Tim Cluess and Iona prepare to defend MAAC championship this weekend, but Gaels' coach insists his team does not have as big a target on its back as top seed Monmouth might. (Photo by Brian Beyrer/Iona College Athletics)
As Iona heads into the Metro Atlantic Athletic Conference tournament this weekend, they do so with one of the longer periods of preparation in the league, having not played since Sunday's loss to Monmouth to end the regular season. The Gaels were the beneficiary of an off day in between the quarterfinals and semifinals as the No. 2 seed a year ago, but not so this time around. Yet head coach Tim Cluess insists that despite having to play three games in as many days this time around, his team is up to the challenge.
"It's obviously tough when you play back-to-back-to-back, but someone's got to do it," Cluess said before his Gaels (19-12, 12-8 MAAC) face either Rider or Manhattan Saturday night at 7 p.m. "We hope that we're one of the teams that has to do it, but for anyone, it's difficult."
"We did play in tournaments this year to get used to it," he added, having used two early-season events to prepare the Gaels for league play in the non-conference season. "We played in the Great Alaska Shootout (in November, as well as the South Point Holiday Hoops Classic in Las Vegas) and we did very well in that situation. Right now, we're worried about Saturday. No matter who we play, it's going to be a heck of a team and a heck of a game."
One advantage for Cluess is that Iona does not have to worry about the prospect of facing Siena in a de facto road game, at least not until Monday night should both the Gaels and Saints advance to the championship game. However, the fact that Iona's opponent on Saturday will have already had a game under its belt on the Times Union Center floor is a factor that Cluess feels may tip the scales against his team.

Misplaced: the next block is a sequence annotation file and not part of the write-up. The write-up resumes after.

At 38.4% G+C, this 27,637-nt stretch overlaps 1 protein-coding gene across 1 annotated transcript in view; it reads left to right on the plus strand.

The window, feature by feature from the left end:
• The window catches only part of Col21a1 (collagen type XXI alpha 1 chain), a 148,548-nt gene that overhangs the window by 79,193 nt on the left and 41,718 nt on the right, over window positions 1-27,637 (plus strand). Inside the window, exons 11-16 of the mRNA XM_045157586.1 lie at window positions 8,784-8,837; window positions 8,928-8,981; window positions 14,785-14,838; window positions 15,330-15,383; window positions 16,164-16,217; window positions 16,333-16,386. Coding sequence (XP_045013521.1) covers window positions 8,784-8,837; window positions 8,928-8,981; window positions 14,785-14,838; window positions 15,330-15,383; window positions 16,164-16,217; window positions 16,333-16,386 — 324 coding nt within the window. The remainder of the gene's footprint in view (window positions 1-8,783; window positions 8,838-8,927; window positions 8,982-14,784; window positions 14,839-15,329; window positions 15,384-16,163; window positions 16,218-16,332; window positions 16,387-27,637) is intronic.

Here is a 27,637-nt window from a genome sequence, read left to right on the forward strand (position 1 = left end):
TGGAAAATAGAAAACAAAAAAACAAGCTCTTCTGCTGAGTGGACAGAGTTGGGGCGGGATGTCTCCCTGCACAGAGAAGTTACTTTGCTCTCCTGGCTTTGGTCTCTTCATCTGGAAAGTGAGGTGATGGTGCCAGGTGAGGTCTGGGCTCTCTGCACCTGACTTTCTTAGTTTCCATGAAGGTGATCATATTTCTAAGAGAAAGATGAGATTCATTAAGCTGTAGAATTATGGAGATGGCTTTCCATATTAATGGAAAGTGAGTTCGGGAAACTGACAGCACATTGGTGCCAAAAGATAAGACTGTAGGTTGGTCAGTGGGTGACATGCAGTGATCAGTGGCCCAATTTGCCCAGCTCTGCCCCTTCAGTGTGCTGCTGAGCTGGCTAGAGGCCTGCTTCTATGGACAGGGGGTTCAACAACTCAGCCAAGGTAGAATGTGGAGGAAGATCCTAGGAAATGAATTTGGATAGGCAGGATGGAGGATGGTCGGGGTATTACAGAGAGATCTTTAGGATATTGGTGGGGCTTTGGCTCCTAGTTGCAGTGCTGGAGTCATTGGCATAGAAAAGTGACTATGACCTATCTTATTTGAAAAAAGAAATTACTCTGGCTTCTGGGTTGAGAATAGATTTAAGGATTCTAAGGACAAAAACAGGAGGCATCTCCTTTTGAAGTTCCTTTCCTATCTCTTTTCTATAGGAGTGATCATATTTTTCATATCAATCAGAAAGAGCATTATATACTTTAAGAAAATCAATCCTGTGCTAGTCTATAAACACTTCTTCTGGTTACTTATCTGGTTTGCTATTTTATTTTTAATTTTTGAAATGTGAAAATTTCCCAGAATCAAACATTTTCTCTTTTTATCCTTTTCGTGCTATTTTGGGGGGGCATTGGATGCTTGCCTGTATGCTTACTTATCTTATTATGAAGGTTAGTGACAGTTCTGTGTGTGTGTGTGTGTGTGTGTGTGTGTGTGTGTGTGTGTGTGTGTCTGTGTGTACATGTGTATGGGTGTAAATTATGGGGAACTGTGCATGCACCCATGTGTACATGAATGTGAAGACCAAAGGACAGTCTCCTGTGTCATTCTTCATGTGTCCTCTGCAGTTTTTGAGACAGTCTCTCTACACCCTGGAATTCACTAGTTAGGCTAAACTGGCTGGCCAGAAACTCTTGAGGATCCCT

"I think the advantage may go to those teams who have practiced on the court and then played a game on the court before our guys have stepped on it for the first time," he said. "Whoever we play is going to come in on a day off and have a day to prepare for us, so we can't really prepare until we know who won."
Regardless, Iona takes the floor as the defending MAAC champion, which is normally a valid cause to have a major target on its backs. That may be the case, but with Monmouth coming to Albany on a 16-game win streak whose most recent entry was a second win over the Gaels this season, the perception around New Rochelle is that the Hawks are more of the hunted going into the weekend even if they lack the hardware they came within three points of winning last season.
"We graduated most of the players from last year's team, and Monmouth's had an outstanding year," said Cluess. "I think they're the team that everyone's looking at, and we've all beaten each other up. I don't think anyone's worried about who they play. They know it's going to be a competitive game. You can beat anyone, you can lose to anyone, so I think there's a lot of targets out there."